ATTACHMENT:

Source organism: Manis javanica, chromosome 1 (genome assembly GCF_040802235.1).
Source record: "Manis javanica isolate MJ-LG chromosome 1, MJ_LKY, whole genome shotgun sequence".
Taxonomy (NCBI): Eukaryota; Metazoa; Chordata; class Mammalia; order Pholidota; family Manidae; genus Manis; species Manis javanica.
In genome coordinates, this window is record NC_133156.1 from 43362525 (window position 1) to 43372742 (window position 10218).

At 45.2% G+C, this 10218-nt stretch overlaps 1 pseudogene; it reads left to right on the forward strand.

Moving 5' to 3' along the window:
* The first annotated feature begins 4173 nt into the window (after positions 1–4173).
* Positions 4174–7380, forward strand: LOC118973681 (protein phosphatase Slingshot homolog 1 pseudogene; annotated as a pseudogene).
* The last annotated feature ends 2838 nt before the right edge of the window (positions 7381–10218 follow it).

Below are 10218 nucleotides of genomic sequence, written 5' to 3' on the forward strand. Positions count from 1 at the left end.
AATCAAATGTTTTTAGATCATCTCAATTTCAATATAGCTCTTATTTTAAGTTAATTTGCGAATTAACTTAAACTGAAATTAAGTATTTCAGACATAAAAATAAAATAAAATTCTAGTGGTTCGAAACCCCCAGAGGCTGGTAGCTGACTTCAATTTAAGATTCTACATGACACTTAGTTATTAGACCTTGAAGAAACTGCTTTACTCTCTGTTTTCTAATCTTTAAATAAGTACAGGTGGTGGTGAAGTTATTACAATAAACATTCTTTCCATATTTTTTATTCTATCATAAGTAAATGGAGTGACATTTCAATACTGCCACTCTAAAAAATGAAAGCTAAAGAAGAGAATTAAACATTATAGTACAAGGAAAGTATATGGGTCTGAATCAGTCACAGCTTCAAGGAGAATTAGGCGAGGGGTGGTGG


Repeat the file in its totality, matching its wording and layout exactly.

Source organism: Manis javanica, chromosome 1 (genome assembly GCF_040802235.1).
Source record: "Manis javanica isolate MJ-LG chromosome 1, MJ_LKY, whole genome shotgun sequence".
Taxonomy (NCBI): Eukaryota; Metazoa; Chordata; class Mammalia; order Pholidota; family Manidae; genus Manis; species Manis javanica.
In genome coordinates, this window is record NC_133156.1 from 43362525 (window position 1) to 43372742 (window position 10218).

At 45.2% G+C, this 10218-nt stretch overlaps 1 pseudogene; it reads left to right on the forward strand.

Moving 5' to 3' along the window:
* The first annotated feature begins 4173 nt into the window (after positions 1–4173).
* Positions 4174–7380, forward strand: LOC118973681 (protein phosphatase Slingshot homolog 1 pseudogene; annotated as a pseudogene).
* The last annotated feature ends 2838 nt before the right edge of the window (positions 7381–10218 follow it).

Below are 10218 nucleotides of genomic sequence, written 5' to 3' on the forward strand. Positions count from 1 at the left end.
AATCAAATGTTTTTAGATCATCTCAATTTCAATATAGCTCTTATTTTAAGTTAATTTGCGAATTAACTTAAACTGAAATTAAGTATTTCAGACATAAAAATAAAATAAAATTCTAGTGGTTCGAAACCCCCAGAGGCTGGTAGCTGACTTCAATTTAAGATTCTACATGACACTTAGTTATTAGACCTTGAAGAAACTGCTTTACTCTCTGTTTTCTAATCTTTAAATAAGTACAGGTGGTGGTGAAGTTATTACAATAAACATTCTTTCCATATTTTTTATTCTATCATAAGTAAATGGAGTGACATTTCAATACTGCCACTCTAAAAAATGAAAGCTAAAGAAGAGAATTAAACATTATAGTACAAGGAAAGTATATGGGTCTGAATCAGTCACAGCTTCAAGGAGAATTAGGCGAGGGGTGGTGG